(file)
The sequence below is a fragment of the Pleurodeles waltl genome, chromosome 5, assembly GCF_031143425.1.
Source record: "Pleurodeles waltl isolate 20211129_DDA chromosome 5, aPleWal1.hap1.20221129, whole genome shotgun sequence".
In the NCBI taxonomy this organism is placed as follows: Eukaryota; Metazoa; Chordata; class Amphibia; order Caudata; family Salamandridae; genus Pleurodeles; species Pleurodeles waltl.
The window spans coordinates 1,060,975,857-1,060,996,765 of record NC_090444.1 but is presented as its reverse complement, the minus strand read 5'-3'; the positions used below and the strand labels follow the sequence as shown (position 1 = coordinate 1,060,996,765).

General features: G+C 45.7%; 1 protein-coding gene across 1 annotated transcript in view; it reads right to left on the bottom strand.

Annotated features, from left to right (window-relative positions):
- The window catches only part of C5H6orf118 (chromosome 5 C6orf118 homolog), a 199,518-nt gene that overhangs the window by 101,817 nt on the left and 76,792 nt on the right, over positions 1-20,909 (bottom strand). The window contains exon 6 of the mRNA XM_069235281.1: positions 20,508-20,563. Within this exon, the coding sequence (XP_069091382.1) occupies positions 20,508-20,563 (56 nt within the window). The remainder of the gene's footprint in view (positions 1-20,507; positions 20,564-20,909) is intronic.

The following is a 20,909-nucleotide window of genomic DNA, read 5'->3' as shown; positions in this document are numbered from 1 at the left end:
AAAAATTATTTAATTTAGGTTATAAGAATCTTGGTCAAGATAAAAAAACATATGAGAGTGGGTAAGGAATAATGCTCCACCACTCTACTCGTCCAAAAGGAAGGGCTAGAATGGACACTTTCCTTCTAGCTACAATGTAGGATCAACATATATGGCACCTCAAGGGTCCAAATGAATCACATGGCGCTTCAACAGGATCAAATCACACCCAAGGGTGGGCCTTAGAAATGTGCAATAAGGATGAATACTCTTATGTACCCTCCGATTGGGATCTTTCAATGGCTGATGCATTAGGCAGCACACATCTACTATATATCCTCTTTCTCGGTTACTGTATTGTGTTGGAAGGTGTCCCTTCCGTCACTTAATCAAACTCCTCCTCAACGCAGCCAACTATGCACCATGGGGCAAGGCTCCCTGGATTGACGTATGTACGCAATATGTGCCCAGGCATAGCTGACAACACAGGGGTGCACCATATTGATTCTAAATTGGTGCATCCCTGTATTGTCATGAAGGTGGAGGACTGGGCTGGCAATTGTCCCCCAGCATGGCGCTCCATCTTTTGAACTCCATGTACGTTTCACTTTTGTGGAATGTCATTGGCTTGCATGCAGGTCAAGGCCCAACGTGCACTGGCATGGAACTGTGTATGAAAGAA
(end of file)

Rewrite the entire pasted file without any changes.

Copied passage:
The sequence below is a fragment of the Pleurodeles waltl genome, chromosome 5, assembly GCF_031143425.1.
Source record: "Pleurodeles waltl isolate 20211129_DDA chromosome 5, aPleWal1.hap1.20221129, whole genome shotgun sequence".
In the NCBI taxonomy this organism is placed as follows: Eukaryota; Metazoa; Chordata; class Amphibia; order Caudata; family Salamandridae; genus Pleurodeles; species Pleurodeles waltl.
The window spans coordinates 1,060,975,857-1,060,996,765 of record NC_090444.1 but is presented as its reverse complement, the minus strand read 5'-3'; the positions used below and the strand labels follow the sequence as shown (position 1 = coordinate 1,060,996,765).

General features: G+C 45.7%; 1 protein-coding gene across 1 annotated transcript in view; it reads right to left on the bottom strand.

Annotated features, from left to right (window-relative positions):
- The window catches only part of C5H6orf118 (chromosome 5 C6orf118 homolog), a 199,518-nt gene that overhangs the window by 101,817 nt on the left and 76,792 nt on the right, over positions 1-20,909 (bottom strand). The window contains exon 6 of the mRNA XM_069235281.1: positions 20,508-20,563. Within this exon, the coding sequence (XP_069091382.1) occupies positions 20,508-20,563 (56 nt within the window). The remainder of the gene's footprint in view (positions 1-20,507; positions 20,564-20,909) is intronic.

The following is a 20,909-nucleotide window of genomic DNA, read 5'->3' as shown; positions in this document are numbered from 1 at the left end:
AAAAATTATTTAATTTAGGTTATAAGAATCTTGGTCAAGATAAAAAAACATATGAGAGTGGGTAAGGAATAATGCTCCACCACTCTACTCGTCCAAAAGGAAGGGCTAGAATGGACACTTTCCTTCTAGCTACAATGTAGGATCAACATATATGGCACCTCAAGGGTCCAAATGAATCACATGGCGCTTCAACAGGATCAAATCACACCCAAGGGTGGGCCTTAGAAATGTGCAATAAGGATGAATACTCTTATGTACCCTCCGATTGGGATCTTTCAATGGCTGATGCATTAGGCAGCACACATCTACTATATATCCTCTTTCTCGGTTACTGTATTGTGTTGGAAGGTGTCCCTTCCGTCACTTAATCAAACTCCTCCTCAACGCAGCCAACTATGCACCATGGGGCAAGGCTCCCTGGATTGACGTATGTACGCAATATGTGCCCAGGCATAGCTGACAACACAGGGGTGCACCATATTGATTCTAAATTGGTGCATCCCTGTATTGTCATGAAGGTGGAGGACTGGGCTGGCAATTGTCCCCCAGCATGGCGCTCCATCTTTTGAACTCCATGTACGTTTCACTTTTGTGGAATGTCATTGGCTTGCATGCAGGTCAAGGCCCAACGTGCACTGGCATGGAACTGTGTATGAAAGAA